Thursday, 1 September 2016

A Bolt from the Blue

I have been very quiet blogwise this year. Since becoming poorly in November a lot has happened and I didn't want to put things out on my blog that would be here forever. I have had a lot of help from unlikely sources, such as the DWP who have been nothing short of amazing, and have had high quality therapy and am feeling much stronger and ready to start moving on again.

Today I have had some information which has given me a bolt from the blue.

My mother has been painstakingly tracing our family history for many years. She is now at the stage where she knows quite a lot about her family and we are travelling to Ireland together later this month to see what more we can find.

The line we are looking at is my mother's maternal line and she has found her Great Great Grandmother Catherine Dinnen. As I was speaking to my mum this morning I wanted to find out more. And to my great surprise I found we had something in common.

Catherine was from County Cavan in Ireland, it sounds like she worked very hard from a young age. She came to New South Wales and then Tasmania as a free settler sponsored by her ex convict brother. She married and had three sons.

Very sadly she died at the age of 27 having her third son William, who died when he was 18 from meningitis.

Catherine died of convulsions. Eclamptic shock. A bolt from the blue.

This was 1871 in Tasmania, in a very rural and remote area. We don't know much about maternal care she would have received, but I doubt that there would have been a doctor present. William was baptised on the day of his birth. He must have been in very poor condition and the fact that he survived until 18 is quite something, many babies even now, do not survive a pregnancy where pre eclampsia is present.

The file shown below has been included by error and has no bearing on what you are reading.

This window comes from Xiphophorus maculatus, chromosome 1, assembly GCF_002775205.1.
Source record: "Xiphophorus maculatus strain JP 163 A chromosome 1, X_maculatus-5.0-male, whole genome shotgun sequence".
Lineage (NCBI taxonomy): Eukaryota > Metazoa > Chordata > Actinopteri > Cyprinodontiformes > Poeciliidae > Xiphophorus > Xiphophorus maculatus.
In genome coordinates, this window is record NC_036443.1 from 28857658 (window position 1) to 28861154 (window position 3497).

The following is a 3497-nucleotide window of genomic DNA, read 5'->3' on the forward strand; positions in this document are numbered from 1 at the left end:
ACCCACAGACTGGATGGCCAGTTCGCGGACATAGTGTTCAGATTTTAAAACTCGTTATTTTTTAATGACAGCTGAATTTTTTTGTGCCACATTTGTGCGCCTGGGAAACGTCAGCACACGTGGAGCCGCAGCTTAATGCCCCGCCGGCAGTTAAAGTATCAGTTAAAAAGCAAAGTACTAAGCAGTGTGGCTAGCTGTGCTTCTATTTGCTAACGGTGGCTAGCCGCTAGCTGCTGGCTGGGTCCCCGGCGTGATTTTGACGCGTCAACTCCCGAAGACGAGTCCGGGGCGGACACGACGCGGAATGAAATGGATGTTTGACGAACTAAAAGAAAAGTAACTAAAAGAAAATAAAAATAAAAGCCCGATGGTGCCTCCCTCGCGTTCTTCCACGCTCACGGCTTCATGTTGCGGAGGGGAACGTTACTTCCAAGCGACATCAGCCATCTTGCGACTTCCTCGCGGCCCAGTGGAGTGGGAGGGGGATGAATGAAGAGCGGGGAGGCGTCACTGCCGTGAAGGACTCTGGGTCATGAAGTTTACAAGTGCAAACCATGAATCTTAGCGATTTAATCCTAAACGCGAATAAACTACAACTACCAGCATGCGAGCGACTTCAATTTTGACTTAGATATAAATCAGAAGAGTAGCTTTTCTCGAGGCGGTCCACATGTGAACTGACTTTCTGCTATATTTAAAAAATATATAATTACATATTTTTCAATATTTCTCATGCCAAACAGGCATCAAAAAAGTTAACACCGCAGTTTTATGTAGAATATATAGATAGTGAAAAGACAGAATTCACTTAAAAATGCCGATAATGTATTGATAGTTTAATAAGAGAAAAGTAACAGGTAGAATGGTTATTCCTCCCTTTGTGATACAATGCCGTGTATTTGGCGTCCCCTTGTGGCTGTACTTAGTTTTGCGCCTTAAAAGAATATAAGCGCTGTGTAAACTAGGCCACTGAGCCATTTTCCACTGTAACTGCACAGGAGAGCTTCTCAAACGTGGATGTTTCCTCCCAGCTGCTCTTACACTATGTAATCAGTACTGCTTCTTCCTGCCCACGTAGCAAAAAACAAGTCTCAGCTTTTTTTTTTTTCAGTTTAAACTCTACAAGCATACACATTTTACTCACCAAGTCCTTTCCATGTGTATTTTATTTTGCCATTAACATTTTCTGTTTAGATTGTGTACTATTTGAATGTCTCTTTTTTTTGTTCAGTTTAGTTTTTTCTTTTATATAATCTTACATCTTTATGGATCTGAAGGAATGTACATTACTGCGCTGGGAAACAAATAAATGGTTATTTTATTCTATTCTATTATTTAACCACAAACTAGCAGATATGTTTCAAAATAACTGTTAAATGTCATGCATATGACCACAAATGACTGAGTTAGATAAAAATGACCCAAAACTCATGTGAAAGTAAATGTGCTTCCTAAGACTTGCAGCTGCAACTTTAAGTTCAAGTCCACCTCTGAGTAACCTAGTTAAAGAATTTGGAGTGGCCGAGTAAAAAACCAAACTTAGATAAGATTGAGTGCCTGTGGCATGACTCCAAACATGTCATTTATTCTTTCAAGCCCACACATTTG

There are three competing emotions for me right now. A feeling of solidarity, that I am not the only one in my family to have been visited by severe pre eclampsia.

The second a huge feeling of gratitude to the researchers, the doctors, the midwives, the nurses, everyone who plays a part in ensuring the safety of women in pregnancy and childbirth now. How very fortunate and blessed I was to have come through this experience physically unscathed with an extremely healthy child.

And thirdly, that feeling of obligation. In many countries in the world they haven't come as far from 1870's Tasmania as we have here. That women are still very vulnerable to pre eclampsia without access to medication, safe caesarean sections and high quality aftercare. Too many women do not have access to safe medical facilities and medical personnel.

Maternal healthcare is a huge issue and still massively important to me.

To my great great grandmother Catherine, thank you for your bravery, your tenacity and for giving me my great grandfather, and this proud Irish family that made their home in Tasmania.

Campaigning on maternal health is something that took a back seat when I was in my previous job role, but now it can be back on my agenda.

This trip to Ireland will, perhaps, be a turning point in my own recovery and an opportunity to refresh, regroup and get ready for what is ahead.

1 comment:

  1. As stated by Stanford Medical, It is in fact the one and ONLY reason this country's women live 10 years more and weigh an average of 42 pounds lighter than we do.

    (And actually, it has totally NOTHING to do with genetics or some secret diet and EVERYTHING to around "how" they are eating.)

    P.S, What I said is "HOW", not "what"...

    CLICK on this link to see if this quick test can help you decipher your real weight loss possibilities